Here I must quote an old-time farmer in his 90s that everyone called Papa, a man that I knew in Alaska when I worked on an organic farm outside of Fairbanks.  Papa still farms with the help of a set of crutches and a Bobcat bucket loader that he hops in and out of with surprising nimbleness, the crutches serving at times like pogo sticks.  Papa once told me:  “They shouldn’t call it farming, they should call it weeding.”  Farmers may be maligned for stubborn contrariness, but they can always be counted on for keeping it short, blunt and to the point. A weed is technically any plant (even a volunteer tomato plant growing up in the hoop house where one of last year’s cherry tomatoes happened to fall) growing anywhere the farmer doesn’t want it to grow.  In the end, this refers to many of the plants growing in the totality of the soil that makes up the land of any farm.  When Papa in Alaska refers to ‘weeding’, however, he’s also talking about the bugs and the diseases that are always present on a farm but sometimes show up in certain places and in certain densities that the farmer would rather avoid. At Green Mountain Girls Farm this week, the battle has begun in earnest with the root maggots and the flea beetles, and I even found the first potato beetle on the roots of a volunteer potato, her carapace shiny and new as she prepared to emerge from the soil, mate, and seek out new potatoes on which to lay her eggs (tell her to stay away from the Upper Terrace field!).  The high stakes game of strategy has begun, and like chess players we are trying to move all of our pieces into play in anticipation of our opponent’s next moves.  The crop team scouts for pests and hoes the weeds, while the livestock team moves both the goats and chickens to mow the grass where many insect adversaries lurk (grasshoppers and leafhoppers make excellent chicken snacks). The biggest difference between our activities on the farm and a game of chess is that for us the end points are not defined by the narrow words ‘winning’ or ‘losing’, but more by the broad and somewhat ambiguous and lofty goals of harmony and balance.  I am reminded of Techqua Ikachi, the creed of the Hopi Traditionalists (described by Thomas Mails in The Hopi Survival Kit).  The English translation of this creed is “blending with the land and celebrating life”.   Extended to farming, Mother Nature regards bare patches of earth (even if left naked for only a few days or a week) and dense rows singularly planted with cucumbers (just to name one example) as violations of a certain sense of balance, and her response can be swift and devastating.  Witness an explosion of prostrate pigweed to blanket the bare earth and rapidly sow its thousand seeds, and a swarm of cucumber beetles to descend on the cucumber crop and reduce it to bare stems.  Being conscientious stewards of the earth and of the farm who love Mother Nature (despite her rapid intervention in our efforts to produce beautiful, delicious produce and uphold the agricultural traditions of the last 10,000 years), we choose NOT to respond with the swift and potentially devastating practices of spraying pesticides and herbicides. Instead our game of chess is one that aims at that Hopi creed, one that seeks balance:  covering our rows of cucumbers and squashes with protective netting, interplanting our crops with different kinds of flowers, and soaking our broccoli and cabbage starts in a solution of beneficial nematodes that will boost the biodiversity of our soils (and, yes, digging out thousands of invasive chervil plants trying to march from the roadside into the farm fields).  In the end, one might even say our approach is one of love, and with that in mind I’d like to conclude with a last and final quote, one from the poet and philosopher Khalil Gibran:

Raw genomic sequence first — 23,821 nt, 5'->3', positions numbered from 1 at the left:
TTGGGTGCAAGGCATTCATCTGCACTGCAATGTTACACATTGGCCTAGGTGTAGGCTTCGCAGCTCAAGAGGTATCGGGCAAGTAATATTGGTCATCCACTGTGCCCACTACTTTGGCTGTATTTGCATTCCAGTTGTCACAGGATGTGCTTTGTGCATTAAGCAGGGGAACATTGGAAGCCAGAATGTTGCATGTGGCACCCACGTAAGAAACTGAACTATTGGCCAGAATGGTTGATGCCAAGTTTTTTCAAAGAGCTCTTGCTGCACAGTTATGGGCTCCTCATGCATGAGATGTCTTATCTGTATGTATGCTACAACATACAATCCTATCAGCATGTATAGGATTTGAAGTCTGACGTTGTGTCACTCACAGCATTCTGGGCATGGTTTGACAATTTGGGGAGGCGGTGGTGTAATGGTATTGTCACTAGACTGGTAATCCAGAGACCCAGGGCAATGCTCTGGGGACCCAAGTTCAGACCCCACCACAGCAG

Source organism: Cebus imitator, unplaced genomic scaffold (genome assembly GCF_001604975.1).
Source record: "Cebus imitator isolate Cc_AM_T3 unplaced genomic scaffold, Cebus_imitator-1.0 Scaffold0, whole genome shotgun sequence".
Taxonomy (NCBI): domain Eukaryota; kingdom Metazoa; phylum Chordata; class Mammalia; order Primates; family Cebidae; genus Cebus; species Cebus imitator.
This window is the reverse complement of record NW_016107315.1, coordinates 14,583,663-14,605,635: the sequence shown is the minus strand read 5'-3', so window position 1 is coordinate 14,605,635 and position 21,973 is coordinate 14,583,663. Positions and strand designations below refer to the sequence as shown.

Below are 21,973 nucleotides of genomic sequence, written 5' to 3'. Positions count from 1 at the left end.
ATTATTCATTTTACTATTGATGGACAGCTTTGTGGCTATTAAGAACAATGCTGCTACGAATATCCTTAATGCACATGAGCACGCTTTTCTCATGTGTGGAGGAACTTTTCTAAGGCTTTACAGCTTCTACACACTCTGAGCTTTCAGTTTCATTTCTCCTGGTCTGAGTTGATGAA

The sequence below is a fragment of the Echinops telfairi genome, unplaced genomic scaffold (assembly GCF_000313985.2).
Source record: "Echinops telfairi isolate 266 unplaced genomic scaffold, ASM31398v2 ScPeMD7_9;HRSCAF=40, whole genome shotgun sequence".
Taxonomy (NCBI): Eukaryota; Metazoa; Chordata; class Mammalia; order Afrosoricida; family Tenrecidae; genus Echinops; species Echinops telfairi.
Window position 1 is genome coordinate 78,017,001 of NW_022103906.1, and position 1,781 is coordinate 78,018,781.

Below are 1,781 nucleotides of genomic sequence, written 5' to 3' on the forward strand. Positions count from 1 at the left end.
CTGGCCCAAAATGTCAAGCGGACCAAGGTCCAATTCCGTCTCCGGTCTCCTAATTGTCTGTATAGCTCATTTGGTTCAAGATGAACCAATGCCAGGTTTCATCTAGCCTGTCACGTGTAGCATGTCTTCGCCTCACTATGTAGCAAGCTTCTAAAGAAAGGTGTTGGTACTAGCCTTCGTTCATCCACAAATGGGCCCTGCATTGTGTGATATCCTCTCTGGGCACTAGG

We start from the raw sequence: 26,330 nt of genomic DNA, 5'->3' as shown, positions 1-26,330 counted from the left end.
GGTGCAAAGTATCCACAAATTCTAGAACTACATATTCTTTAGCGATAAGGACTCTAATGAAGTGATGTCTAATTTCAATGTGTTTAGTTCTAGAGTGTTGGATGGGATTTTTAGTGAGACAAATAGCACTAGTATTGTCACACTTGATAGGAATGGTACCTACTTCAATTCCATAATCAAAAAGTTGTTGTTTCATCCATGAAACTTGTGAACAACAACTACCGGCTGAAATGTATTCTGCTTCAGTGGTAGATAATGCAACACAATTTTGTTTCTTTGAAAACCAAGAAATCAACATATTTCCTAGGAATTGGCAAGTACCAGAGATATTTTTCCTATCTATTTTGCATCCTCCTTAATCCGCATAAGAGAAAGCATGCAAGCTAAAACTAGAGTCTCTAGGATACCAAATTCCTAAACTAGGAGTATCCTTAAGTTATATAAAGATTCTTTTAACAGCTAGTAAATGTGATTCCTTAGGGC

“You work that you may keep pace with the earth and the soul of the earth.. …And in keeping yourself with labour you are in truth loving life, And to love life through labour is to be intimate with life’s inmost secret. …And what is it to work with love? It is to sow seeds with tenderness and reap the harvest with joy, even as if your beloved were to eat the fruit. …Work is love made visible.”